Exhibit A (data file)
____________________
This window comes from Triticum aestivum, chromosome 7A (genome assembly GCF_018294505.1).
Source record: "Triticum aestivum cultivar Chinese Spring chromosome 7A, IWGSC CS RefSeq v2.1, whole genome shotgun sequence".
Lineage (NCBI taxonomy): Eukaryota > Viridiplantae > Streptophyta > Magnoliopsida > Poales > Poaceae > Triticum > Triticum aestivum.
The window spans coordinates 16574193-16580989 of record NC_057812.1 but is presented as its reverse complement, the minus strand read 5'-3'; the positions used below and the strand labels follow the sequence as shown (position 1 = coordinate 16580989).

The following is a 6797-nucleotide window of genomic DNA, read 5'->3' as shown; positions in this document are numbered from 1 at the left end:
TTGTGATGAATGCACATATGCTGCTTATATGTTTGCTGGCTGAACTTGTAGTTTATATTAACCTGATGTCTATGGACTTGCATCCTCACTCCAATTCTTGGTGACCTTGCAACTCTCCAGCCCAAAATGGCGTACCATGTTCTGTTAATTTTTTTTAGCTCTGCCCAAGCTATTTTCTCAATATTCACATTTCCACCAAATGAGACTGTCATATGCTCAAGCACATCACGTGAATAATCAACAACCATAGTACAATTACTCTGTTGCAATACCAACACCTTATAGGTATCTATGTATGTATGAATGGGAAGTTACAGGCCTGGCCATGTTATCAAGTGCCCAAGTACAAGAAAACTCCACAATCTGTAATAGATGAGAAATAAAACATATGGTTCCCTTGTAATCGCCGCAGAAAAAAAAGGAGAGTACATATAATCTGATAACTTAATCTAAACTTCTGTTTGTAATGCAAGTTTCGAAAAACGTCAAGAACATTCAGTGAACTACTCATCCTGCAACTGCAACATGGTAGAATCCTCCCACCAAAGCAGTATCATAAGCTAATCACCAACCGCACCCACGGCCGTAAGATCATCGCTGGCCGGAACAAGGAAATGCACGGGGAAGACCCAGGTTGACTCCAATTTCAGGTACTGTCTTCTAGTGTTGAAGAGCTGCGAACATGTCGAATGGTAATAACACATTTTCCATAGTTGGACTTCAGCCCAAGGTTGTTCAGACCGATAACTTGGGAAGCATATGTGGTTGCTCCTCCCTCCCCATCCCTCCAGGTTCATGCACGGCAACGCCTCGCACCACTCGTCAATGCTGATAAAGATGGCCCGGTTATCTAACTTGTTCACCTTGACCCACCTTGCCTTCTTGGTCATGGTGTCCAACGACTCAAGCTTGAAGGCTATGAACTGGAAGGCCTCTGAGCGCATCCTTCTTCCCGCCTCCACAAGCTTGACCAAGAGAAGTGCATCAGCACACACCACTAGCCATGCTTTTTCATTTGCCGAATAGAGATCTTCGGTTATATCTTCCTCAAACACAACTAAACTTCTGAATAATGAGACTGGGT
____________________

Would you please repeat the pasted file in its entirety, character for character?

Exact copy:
This window comes from Triticum aestivum, chromosome 7A (genome assembly GCF_018294505.1).
Source record: "Triticum aestivum cultivar Chinese Spring chromosome 7A, IWGSC CS RefSeq v2.1, whole genome shotgun sequence".
Lineage (NCBI taxonomy): Eukaryota > Viridiplantae > Streptophyta > Magnoliopsida > Poales > Poaceae > Triticum > Triticum aestivum.
The window spans coordinates 16574193-16580989 of record NC_057812.1 but is presented as its reverse complement, the minus strand read 5'-3'; the positions used below and the strand labels follow the sequence as shown (position 1 = coordinate 16580989).

The following is a 6797-nucleotide window of genomic DNA, read 5'->3' as shown; positions in this document are numbered from 1 at the left end:
TTGTGATGAATGCACATATGCTGCTTATATGTTTGCTGGCTGAACTTGTAGTTTATATTAACCTGATGTCTATGGACTTGCATCCTCACTCCAATTCTTGGTGACCTTGCAACTCTCCAGCCCAAAATGGCGTACCATGTTCTGTTAATTTTTTTTAGCTCTGCCCAAGCTATTTTCTCAATATTCACATTTCCACCAAATGAGACTGTCATATGCTCAAGCACATCACGTGAATAATCAACAACCATAGTACAATTACTCTGTTGCAATACCAACACCTTATAGGTATCTATGTATGTATGAATGGGAAGTTACAGGCCTGGCCATGTTATCAAGTGCCCAAGTACAAGAAAACTCCACAATCTGTAATAGATGAGAAATAAAACATATGGTTCCCTTGTAATCGCCGCAGAAAAAAAAGGAGAGTACATATAATCTGATAACTTAATCTAAACTTCTGTTTGTAATGCAAGTTTCGAAAAACGTCAAGAACATTCAGTGAACTACTCATCCTGCAACTGCAACATGGTAGAATCCTCCCACCAAAGCAGTATCATAAGCTAATCACCAACCGCACCCACGGCCGTAAGATCATCGCTGGCCGGAACAAGGAAATGCACGGGGAAGACCCAGGTTGACTCCAATTTCAGGTACTGTCTTCTAGTGTTGAAGAGCTGCGAACATGTCGAATGGTAATAACACATTTTCCATAGTTGGACTTCAGCCCAAGGTTGTTCAGACCGATAACTTGGGAAGCATATGTGGTTGCTCCTCCCTCCCCATCCCTCCAGGTTCATGCACGGCAACGCCTCGCACCACTCGTCAATGCTGATAAAGATGGCCCGGTTATCTAACTTGTTCACCTTGACCCACCTTGCCTTCTTGGTCATGGTGTCCAACGACTCAAGCTTGAAGGCTATGAACTGGAAGGCCTCTGAGCGCATCCTTCTTCCCGCCTCCACAAGCTTGACCAAGAGAAGTGCATCAGCACACACCACTAGCCATGCTTTTTCATTTGCCGAATAGAGATCTTCGGTTATATCTTCCTCAAACACAACTAAACTTCTGAATAATGAGACTGGGT